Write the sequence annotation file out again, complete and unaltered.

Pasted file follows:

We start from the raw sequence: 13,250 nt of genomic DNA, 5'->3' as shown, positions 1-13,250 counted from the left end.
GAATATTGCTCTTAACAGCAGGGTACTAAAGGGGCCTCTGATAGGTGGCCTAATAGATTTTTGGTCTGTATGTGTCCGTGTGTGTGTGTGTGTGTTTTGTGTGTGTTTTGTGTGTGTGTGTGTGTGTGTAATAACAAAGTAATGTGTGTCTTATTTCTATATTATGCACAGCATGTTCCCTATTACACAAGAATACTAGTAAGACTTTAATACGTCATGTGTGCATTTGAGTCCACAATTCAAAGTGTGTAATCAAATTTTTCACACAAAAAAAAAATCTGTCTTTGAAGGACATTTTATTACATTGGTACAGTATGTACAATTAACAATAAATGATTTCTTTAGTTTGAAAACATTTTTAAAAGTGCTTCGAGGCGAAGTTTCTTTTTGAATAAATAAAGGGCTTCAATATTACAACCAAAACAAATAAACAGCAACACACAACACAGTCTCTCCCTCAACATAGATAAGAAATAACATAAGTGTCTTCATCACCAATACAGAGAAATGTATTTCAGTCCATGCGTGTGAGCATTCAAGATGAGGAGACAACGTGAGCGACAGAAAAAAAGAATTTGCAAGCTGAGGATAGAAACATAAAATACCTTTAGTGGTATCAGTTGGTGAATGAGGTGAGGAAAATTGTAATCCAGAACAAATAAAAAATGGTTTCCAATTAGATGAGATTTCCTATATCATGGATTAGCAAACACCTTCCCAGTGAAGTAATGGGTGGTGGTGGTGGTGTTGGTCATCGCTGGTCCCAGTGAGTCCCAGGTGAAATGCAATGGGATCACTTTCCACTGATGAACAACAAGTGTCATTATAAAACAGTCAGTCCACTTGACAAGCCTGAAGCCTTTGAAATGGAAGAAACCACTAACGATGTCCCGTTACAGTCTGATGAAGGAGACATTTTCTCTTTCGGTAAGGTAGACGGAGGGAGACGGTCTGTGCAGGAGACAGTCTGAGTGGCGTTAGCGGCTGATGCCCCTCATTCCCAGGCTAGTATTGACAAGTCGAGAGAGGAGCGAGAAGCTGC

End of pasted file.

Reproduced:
We start from the raw sequence: 13,250 nt of genomic DNA, 5'->3' as shown, positions 1-13,250 counted from the left end.
GAATATTGCTCTTAACAGCAGGGTACTAAAGGGGCCTCTGATAGGTGGCCTAATAGATTTTTGGTCTGTATGTGTCCGTGTGTGTGTGTGTGTGTTTTGTGTGTGTTTTGTGTGTGTGTGTGTGTGTGTAATAACAAAGTAATGTGTGTCTTATTTCTATATTATGCACAGCATGTTCCCTATTACACAAGAATACTAGTAAGACTTTAATACGTCATGTGTGCATTTGAGTCCACAATTCAAAGTGTGTAATCAAATTTTTCACACAAAAAAAAAATCTGTCTTTGAAGGACATTTTATTACATTGGTACAGTATGTACAATTAACAATAAATGATTTCTTTAGTTTGAAAACATTTTTAAAAGTGCTTCGAGGCGAAGTTTCTTTTTGAATAAATAAAGGGCTTCAATATTACAACCAAAACAAATAAACAGCAACACACAACACAGTCTCTCCCTCAACATAGATAAGAAATAACATAAGTGTCTTCATCACCAATACAGAGAAATGTATTTCAGTCCATGCGTGTGAGCATTCAAGATGAGGAGACAACGTGAGCGACAGAAAAAAAGAATTTGCAAGCTGAGGATAGAAACATAAAATACCTTTAGTGGTATCAGTTGGTGAATGAGGTGAGGAAAATTGTAATCCAGAACAAATAAAAAATGGTTTCCAATTAGATGAGATTTCCTATATCATGGATTAGCAAACACCTTCCCAGTGAAGTAATGGGTGGTGGTGGTGGTGTTGGTCATCGCTGGTCCCAGTGAGTCCCAGGTGAAATGCAATGGGATCACTTTCCACTGATGAACAACAAGTGTCATTATAAAACAGTCAGTCCACTTGACAAGCCTGAAGCCTTTGAAATGGAAGAAACCACTAACGATGTCCCGTTACAGTCTGATGAAGGAGACATTTTCTCTTTCGGTAAGGTAGACGGAGGGAGACGGTCTGTGCAGGAGACAGTCTGAGTGGCGTTAGCGGCTGATGCCCCTCATTCCCAGGCTAGTATTGACAAGTCGAGAGAGGAGCGAGAAGCTGC